Two D.C. Department of Corrections officers were arrested at Lorton Reformatory yesterday and charged with conspiring to sell cocaine to inmates at the prison, federal agents reported.
Mark Russ, 28, a three-year Corrections Department employe, and Bernard Harris, 45, a nine-year employe, were arrested about 7:30 a.m. when they reported to work at the medium-security Occoquan facility, according to Drug Enforcement Administration agent Bill Schnepper.
Each was charged with distributing cocaine and conspiracy to distribute cocaine in a sealed indictment returned Monday by an Alexandria federal court grand jury, he said. Nine packets of a white powder that were taped to Russ' leg were confiscated during the arrest, he said.
Also charged in the indictment and arrested yesterday was Luis Canino, 26, of Locust Grove, Va., Schnepper said. Canino was not further identified, but prosecutors said he had no connection with the Corrections Department.
All three men were being held in lieu of $50,000 bond at the Fairfax County jail pending arraignment Monday.
The arrests come amid increasing charges from corrections officers, union officials and inmates that drug trafficking at the institution, located in southern Fairfax County, is a major problem and that officers at the prison sometimes supply inmates with drugs.
Last week, a former inmate who says that he developed a heroin dependency while at the prison's maximum-security facility asked a D.C. Superior Court judge to sentence him to a drug rehabilitation program instead of returning him to the facility for violating his probation.
In a hearing last Friday, Mitchell Jones said that obtaining heroin in the prison is "easy, just like on the streets . . . . Officers even bring it in." A maximum-security inmate testified at the hearing that he had seen Jones inject heroin in his cell.
Meanwhile, Corrections Department spokesman LeRoy Anderson confirmed yesterday that an officer from the prison's central facility resigned March 16 after allegations that she had tried to smuggle drugs into the maximum-security facility, where her son was incarcerated. It could not be learned if the woman was charged.
Bernard Demczuk, political director of the American Federation of Government Employees, Local 1550, which represents corrections workers, said, "We cannot support any individual who compromises our safety.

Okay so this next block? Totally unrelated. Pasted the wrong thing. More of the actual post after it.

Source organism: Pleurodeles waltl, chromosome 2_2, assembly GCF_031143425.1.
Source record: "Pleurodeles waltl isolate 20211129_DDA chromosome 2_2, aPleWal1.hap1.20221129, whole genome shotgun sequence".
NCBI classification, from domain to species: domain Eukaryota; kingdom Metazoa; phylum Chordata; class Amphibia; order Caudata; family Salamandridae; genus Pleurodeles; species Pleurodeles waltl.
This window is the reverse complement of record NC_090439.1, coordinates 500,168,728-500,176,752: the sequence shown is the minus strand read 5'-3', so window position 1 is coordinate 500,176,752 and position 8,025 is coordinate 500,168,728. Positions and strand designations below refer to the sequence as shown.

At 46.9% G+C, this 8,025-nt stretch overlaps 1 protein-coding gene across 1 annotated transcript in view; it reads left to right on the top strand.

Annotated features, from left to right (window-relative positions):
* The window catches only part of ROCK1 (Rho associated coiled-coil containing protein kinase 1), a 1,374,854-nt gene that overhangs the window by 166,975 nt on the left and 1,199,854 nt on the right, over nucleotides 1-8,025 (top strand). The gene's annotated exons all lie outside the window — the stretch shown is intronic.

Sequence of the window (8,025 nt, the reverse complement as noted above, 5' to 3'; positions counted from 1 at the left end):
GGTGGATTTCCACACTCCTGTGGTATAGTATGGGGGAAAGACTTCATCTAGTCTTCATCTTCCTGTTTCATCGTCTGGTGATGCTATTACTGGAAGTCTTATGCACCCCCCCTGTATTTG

"Once employes compromise the safety with drugs, they can be blackmailed by inmates into bringing in weapons, such as pistols, that could lead to the death of an employe . . . . That, in fact, is the way weapons enter institutions."
An officer from the maximum-security facility who asked not to be named said yesterday that, in addition to guards and visitors smuggling drugs into the facility, a variety of "scams" are used to get drugs inside.
For example, he said, inmates at the central facility, near the maximum-security facility, slit open handballs, put drugs inside, then slap the ball over a wall and into a maximum-security courtyard, where inmates pick them up.
Corrections spokesman Anderson said that he would not comment. "Unless someone has the guts and faces me eyeball to eyeball, I'm not going to comment on anonymous allegations . . . . If these things are true and it is coming from the staff in this department, they are remiss in their duties for not taking actions themselves."
A 1984 series of stories in The Washington Post that described how drugs were being smuggled into the prison prompted a crackdown on drug trafficking there.
D.C. Mayor Marion Barry announced that any Lorton visitors caught with drugs would be arrested and banned from visiting the prison.
Anderson said yesterday that 200 persons have been banned from Lorton since January 1983.
However, he said, no figures were available on how many visitors have been arrested because a plan to deputize officers so they could make arrests was not implemented because of legal problems.
Anderson said that Department of Corrections head James Palmer initiated the investigation that lead to yesterday's arrests "because of his insistence to get narcotics out of the institutions."
The indictment, which also charges Canino with conspiracy to distribute cocaine and distributing cocaine, alleges that he supplied cocaine to Harris, and that Harris in turn distributed the cocaine to Russ.
The indictment says that Russ and Harris used their positions in the Corrections Department "to introduce narcotics and other controlled substances into . . . Lorton."
It says that Harris and Russ then distributed the substances "to inmates located therein."
The charges, according to the indictment, stem from a Nov. 7 sale of cocaine that Russ allegedly made to an undercover DEA agent, and a Nov. 14 sale he is alleged to have made to an inmate at Occoquan.